Augmented reality and smart glasses are the future, so it seems. Wearing your computer on your face as a heads-up device in the form of spectacles sounds like a very good solution for untethered activities of all kinds.
But we should forget Google Glass
. It was a first attempt, a tentative stumble into a rich augmented world of information, entertainment and communication. Glass was awkward to wear and not very easy to use. Many of us wanted to have content delivered straight into our vision or superimposed on the real world as we travelled, but not many of us wanted to look like freaks. Even today, wearing new versions of Glass with its obtrusive camera units still make you look like you just walked off a SciFi movie set.
Now, several companies have built on the initial concept of Glass and have developed more stylish, discreet versions of wearable augmented reality
. The first, Intel's Vaunt, uses very low level laser emitters to send digital content straight to your retina. It is almost indistinguishable from a conventional pair of spectacles. Take a look at the promotional video:
Another wearable AR device that has a conventional appearance is the Vue, which comes complete with audio connections that work via a bone conduction system. Vue enables all the functions you might expect, including hands free phone calls, augmented reality content, environmental control and activity tracking. It is also adaptable, coming in a variety of frames, with reactive glass and also in the form of conventional sunglasses. Here's the promotional video for Vue:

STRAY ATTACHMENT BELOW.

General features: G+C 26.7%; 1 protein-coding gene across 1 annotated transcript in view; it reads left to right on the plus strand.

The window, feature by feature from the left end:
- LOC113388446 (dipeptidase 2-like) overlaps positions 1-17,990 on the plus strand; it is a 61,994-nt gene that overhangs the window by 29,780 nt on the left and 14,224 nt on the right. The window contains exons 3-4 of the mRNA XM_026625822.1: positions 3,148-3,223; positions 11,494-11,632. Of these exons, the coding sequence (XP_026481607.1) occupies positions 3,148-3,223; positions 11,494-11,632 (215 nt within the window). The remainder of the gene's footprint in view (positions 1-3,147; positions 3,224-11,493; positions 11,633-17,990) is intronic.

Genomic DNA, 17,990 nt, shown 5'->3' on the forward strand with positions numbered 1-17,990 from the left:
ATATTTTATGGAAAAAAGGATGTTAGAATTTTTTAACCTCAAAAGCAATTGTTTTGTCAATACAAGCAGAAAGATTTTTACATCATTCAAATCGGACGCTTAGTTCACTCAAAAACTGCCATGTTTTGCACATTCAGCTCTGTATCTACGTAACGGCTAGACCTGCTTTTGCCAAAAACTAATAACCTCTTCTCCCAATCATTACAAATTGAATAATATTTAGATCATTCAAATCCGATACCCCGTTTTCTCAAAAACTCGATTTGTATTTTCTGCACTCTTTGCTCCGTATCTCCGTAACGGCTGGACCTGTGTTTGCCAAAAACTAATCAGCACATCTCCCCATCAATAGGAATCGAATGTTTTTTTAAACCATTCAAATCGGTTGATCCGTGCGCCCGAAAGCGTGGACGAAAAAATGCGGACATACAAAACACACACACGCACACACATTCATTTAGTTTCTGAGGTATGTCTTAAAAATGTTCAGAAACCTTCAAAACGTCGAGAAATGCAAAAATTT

Here's one more smart glasses device for you to consider: This one looks a little strange when you wear it, but it is a personal technology designed for use in specialised environments. yes, it can be used for entertainment, but the Microsoft Hololens is probably best applied in the workplace. Hololens takes from the best of both worlds - both augmented and virtual reality technologies. In fact, it's called mixed reality, because the user is able to interact with virtual worlds, but without being fully immersed in the virtual world. Below is the promotional video which highlights some specific uses for the device in the work environment:
At the top of this page you'll see a diagram I repurposed from a presentation I gave in 2010. It explains the virtuality continuum, showing where each of the devices above might be placed. As we adopt more wearable technologies, we enter into a world where information becomes more available, and can be superimposed upon the real world around us. We are still discovering ways to engage learners and enhance learning using these emerging technologies. Smart glasses are still in their infancy, but will grow quickly as we find new ways to exploit them in authentic contexts.
Future vision by Steve Wheeler
was written in Plymouth, England and is licensed under a Creative Commons Attribution-NonCommercial-ShareAlike 3.0 Unported License
Posted by Steve Wheeler from Learning with e's